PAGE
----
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Egypt Expresses Opposition to Allowing Palestinians From Gaza Into Sinai

A Palestinian woman with a foreign passport waits at the Rafah gate hoping to cross into Egypt as Israel's attacks on the Gaza Strip continued on Oct. 14, 2023.
A Palestinian woman with a foreign passport waits at the Rafah gate hoping to cross into Egypt as Israel's attacks on the Gaza Strip continued on Oct. 14, 2023.

As Egypt faces the possibility of receiving an influx of Palestinian refugees from its northern border with Gaza, Egyptian President Abdel-Fattah el-Sissi has repeated his country's long-standing opposition to permitting Palestinians from Gaza to be resettled in the Sinai.

Egypt and Israel reportedly agreed Saturday to open the Rafah border crossing between Gaza and Egyptian territory to allow U.S. citizens stranded in the Hamas-controlled territory to leave.

There was no agreement, however, for other residents of Gaza to enter Egypt as Israel pursues its military operations across the territory.

El-Sissi insisted Thursday that Palestinians must resist efforts to force them to leave Gaza.

He said that the Palestinian cause is one all Arabs hold dear and that Palestinians should remain firm and stay on their own land.

Earlier this week, Israeli military commander Col. Richard Hecht urged Palestinians in Gaza to "get out of Gaza" and head to Egypt. The Israel Defense Forces later issued a statement saying there was "no official call" by Israel for residents of Gaza to enter Egypt.

Egyptian Member of Parliament Mustafa Bakri told Saudi-owned Al Arabiya TV Saturday that Egypt "has warned both Israel and other international parties that it will fight any efforts to try and resettle Palestinians in the Sinai." He claimed that a several-decade-old plan exists to implant Palestinians in the Sinai and use Egyptian territory as part of a Palestinian homeland.

Khattar Abou Diab, who teaches political science at the University of Paris, told VOA that it was former Egyptian President Hosni Mubarak who made the claim that Israel has a plan to resettle Palestinians in the Sinai in exchange for wiping out part of the country's debt — now estimated to be about $170 billion.

Said Sadek, who teaches peace studies at the Egypt-Japan University, said that Egypt "does not want to see large numbers of Palestinians in the Sinai, because it could cause instability in a key tourist hotspot, if they began firing at Israel from Egyptian soil."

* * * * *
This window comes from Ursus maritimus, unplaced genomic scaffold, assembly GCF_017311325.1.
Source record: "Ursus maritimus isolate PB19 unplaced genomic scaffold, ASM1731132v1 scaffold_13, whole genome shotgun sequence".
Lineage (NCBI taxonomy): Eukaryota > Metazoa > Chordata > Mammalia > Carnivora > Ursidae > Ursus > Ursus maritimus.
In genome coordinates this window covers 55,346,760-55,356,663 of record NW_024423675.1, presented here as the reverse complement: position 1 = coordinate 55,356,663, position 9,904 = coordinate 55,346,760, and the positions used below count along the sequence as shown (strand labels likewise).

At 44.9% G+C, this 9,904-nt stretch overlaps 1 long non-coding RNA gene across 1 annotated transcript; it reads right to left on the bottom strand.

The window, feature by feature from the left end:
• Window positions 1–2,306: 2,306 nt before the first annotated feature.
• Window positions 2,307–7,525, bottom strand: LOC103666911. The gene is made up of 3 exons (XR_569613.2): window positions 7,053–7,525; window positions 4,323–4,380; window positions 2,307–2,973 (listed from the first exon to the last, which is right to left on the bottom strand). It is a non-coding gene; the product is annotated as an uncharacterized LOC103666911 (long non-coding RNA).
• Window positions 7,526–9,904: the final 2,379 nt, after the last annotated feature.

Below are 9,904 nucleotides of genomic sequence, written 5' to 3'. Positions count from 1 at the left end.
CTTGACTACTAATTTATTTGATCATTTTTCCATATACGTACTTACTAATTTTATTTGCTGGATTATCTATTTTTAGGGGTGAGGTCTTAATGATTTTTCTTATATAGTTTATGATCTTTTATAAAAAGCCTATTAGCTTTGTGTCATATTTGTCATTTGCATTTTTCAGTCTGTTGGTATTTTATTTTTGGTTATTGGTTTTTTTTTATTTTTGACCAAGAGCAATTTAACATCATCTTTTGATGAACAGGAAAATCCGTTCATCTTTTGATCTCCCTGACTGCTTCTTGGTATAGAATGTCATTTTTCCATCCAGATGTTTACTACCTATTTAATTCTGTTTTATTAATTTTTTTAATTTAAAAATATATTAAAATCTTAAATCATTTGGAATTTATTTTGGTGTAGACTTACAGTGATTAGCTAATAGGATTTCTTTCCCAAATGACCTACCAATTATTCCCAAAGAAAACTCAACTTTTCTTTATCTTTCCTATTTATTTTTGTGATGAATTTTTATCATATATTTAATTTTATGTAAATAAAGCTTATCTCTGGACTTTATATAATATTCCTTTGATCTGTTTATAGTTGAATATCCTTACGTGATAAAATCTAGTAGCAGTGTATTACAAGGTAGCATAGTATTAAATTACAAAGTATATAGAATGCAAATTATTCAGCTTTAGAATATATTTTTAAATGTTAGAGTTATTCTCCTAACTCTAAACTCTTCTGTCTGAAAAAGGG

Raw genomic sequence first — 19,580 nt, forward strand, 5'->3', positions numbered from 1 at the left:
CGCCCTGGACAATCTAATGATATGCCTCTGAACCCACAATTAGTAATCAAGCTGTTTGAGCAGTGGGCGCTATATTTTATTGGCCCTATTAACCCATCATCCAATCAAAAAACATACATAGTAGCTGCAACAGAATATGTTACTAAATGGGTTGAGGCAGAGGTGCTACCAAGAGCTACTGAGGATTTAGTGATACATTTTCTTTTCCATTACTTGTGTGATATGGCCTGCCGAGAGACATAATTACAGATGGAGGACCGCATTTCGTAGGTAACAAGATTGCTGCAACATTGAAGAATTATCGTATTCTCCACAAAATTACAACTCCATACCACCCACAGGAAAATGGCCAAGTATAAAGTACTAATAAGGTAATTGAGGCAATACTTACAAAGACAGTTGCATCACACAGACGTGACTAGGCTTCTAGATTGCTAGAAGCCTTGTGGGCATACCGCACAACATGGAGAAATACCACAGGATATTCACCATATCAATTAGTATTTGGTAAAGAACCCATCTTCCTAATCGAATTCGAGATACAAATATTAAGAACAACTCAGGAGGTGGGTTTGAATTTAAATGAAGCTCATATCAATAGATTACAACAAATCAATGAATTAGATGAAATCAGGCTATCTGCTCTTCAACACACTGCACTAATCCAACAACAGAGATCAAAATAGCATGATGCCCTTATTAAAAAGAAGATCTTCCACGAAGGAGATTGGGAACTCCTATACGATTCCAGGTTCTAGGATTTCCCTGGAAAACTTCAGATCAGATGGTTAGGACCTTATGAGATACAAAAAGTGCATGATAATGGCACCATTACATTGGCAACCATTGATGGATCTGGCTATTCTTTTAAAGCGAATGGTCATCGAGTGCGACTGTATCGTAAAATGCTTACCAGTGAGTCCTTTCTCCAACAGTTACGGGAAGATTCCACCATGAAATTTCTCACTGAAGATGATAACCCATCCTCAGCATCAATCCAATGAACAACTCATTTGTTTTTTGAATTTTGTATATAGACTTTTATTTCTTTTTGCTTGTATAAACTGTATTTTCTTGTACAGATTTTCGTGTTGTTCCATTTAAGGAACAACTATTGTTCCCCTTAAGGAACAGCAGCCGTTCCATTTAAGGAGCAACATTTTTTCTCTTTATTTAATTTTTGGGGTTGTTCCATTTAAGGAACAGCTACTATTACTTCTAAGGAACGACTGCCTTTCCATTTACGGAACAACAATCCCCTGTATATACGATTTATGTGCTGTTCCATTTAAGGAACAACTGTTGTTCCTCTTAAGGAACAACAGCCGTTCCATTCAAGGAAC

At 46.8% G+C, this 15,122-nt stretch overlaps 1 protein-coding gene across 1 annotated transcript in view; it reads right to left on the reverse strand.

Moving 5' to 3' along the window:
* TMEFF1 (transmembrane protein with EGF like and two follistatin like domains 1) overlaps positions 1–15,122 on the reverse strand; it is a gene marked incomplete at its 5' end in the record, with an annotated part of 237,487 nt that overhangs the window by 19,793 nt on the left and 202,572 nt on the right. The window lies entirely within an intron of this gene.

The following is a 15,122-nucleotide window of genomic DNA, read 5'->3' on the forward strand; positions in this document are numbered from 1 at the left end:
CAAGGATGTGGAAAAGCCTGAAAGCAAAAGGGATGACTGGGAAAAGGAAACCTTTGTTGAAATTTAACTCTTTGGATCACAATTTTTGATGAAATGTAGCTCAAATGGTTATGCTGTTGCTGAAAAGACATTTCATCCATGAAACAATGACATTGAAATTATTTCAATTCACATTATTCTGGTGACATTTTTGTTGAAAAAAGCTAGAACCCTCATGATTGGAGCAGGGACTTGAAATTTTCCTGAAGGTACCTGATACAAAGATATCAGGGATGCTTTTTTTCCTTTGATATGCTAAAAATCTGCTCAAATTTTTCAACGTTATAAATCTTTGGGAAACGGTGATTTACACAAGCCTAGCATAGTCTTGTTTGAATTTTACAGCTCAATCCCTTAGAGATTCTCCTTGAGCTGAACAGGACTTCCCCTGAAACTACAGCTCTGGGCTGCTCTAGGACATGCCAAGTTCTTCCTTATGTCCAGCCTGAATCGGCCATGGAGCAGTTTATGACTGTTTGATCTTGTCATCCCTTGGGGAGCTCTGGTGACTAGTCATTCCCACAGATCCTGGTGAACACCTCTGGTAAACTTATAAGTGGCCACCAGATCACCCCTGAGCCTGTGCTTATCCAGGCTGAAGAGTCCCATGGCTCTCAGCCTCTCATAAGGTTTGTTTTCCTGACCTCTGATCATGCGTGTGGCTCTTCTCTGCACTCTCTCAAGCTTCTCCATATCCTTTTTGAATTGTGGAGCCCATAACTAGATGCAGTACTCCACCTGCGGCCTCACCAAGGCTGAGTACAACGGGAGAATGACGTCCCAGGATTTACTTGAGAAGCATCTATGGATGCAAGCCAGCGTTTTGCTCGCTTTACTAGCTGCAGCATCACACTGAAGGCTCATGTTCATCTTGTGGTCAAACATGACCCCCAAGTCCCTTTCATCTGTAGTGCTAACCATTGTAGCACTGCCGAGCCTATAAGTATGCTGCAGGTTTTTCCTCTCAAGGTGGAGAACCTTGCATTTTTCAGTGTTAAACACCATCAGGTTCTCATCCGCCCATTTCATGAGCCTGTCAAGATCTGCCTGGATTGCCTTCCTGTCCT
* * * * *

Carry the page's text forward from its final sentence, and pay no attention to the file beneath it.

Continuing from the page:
Sadek also said that a large Palestinian presence in Egypt "could cause turmoil between Egyptians who support peace with Israel and those who would like to fight the Jewish state."

Egyptian media reported periodic Israeli military strikes near the border between Egypt and Gaza in recent days as traffic was halted through the border crossing at Rafah. Egypt urged countries wishing to send aid supplies to Gaza to send them to the airport at nearby El Arish, so they may be sent to the border by truck when the crossing reopens.

Palestinians bulldozed part of the border fence between Egypt and Gaza during an Israeli military operation on Gaza in 2008, with hundreds of Palestinians entering Egypt's northern Sinai. That border breach caused lasting concern in Egypt that Palestinians in Gaza would seek to hold on to portions of Egyptian territory and remain on Egyptian land.

Various Arab leaders have urged Palestinians in Gaza not to try to leave the territory, and Palestinian Prime Minister Mohammad Shtayyeh, based in Ramallah, told residents of Gaza — controlled by the rival Hamas movement — not to leave the territory, in a press conference Friday.

Jordanian Foreign Minister Ayman Safadi also insisted during a press conference Saturday in Amman that his country would not allow Palestinians to flee into Jordan.

He said that King Abdullah II has stated that forcing Palestinians to flee their homeland is a "red line" that he will not accept.

Safadi went on to warn that the "security and stability of the entire region is being threatened" by what is taking place in Gaza.